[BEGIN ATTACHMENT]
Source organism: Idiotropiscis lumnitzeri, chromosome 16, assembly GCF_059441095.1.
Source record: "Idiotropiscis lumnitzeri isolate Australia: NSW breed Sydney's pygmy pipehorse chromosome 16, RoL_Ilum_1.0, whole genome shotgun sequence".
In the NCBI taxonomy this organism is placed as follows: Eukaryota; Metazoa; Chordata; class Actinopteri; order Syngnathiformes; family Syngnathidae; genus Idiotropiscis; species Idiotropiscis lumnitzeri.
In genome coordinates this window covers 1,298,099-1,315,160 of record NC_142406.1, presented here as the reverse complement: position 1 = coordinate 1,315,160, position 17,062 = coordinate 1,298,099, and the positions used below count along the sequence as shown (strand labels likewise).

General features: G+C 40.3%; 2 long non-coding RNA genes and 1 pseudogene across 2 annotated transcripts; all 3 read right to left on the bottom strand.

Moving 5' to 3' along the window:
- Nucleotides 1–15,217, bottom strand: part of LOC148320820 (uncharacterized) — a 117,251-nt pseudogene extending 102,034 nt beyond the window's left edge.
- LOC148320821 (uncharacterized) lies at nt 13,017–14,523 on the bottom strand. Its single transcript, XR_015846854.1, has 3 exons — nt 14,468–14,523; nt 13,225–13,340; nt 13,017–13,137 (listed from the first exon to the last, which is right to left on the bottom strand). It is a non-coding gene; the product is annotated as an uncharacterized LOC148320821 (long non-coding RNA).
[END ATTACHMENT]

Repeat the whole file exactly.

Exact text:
Source organism: Idiotropiscis lumnitzeri, chromosome 16, assembly GCF_059441095.1.
Source record: "Idiotropiscis lumnitzeri isolate Australia: NSW breed Sydney's pygmy pipehorse chromosome 16, RoL_Ilum_1.0, whole genome shotgun sequence".
In the NCBI taxonomy this organism is placed as follows: Eukaryota; Metazoa; Chordata; class Actinopteri; order Syngnathiformes; family Syngnathidae; genus Idiotropiscis; species Idiotropiscis lumnitzeri.
In genome coordinates this window covers 1,298,099-1,315,160 of record NC_142406.1, presented here as the reverse complement: position 1 = coordinate 1,315,160, position 17,062 = coordinate 1,298,099, and the positions used below count along the sequence as shown (strand labels likewise).

General features: G+C 40.3%; 2 long non-coding RNA genes and 1 pseudogene across 2 annotated transcripts; all 3 read right to left on the bottom strand.

Moving 5' to 3' along the window:
- Nucleotides 1–15,217, bottom strand: part of LOC148320820 (uncharacterized) — a 117,251-nt pseudogene extending 102,034 nt beyond the window's left edge.
- LOC148320821 (uncharacterized) lies at nt 13,017–14,523 on the bottom strand. Its single transcript, XR_015846854.1, has 3 exons — nt 14,468–14,523; nt 13,225–13,340; nt 13,017–13,137 (listed from the first exon to the last, which is right to left on the bottom strand). It is a non-coding gene; the product is annotated as an uncharacterized LOC148320821 (long non-coding RNA).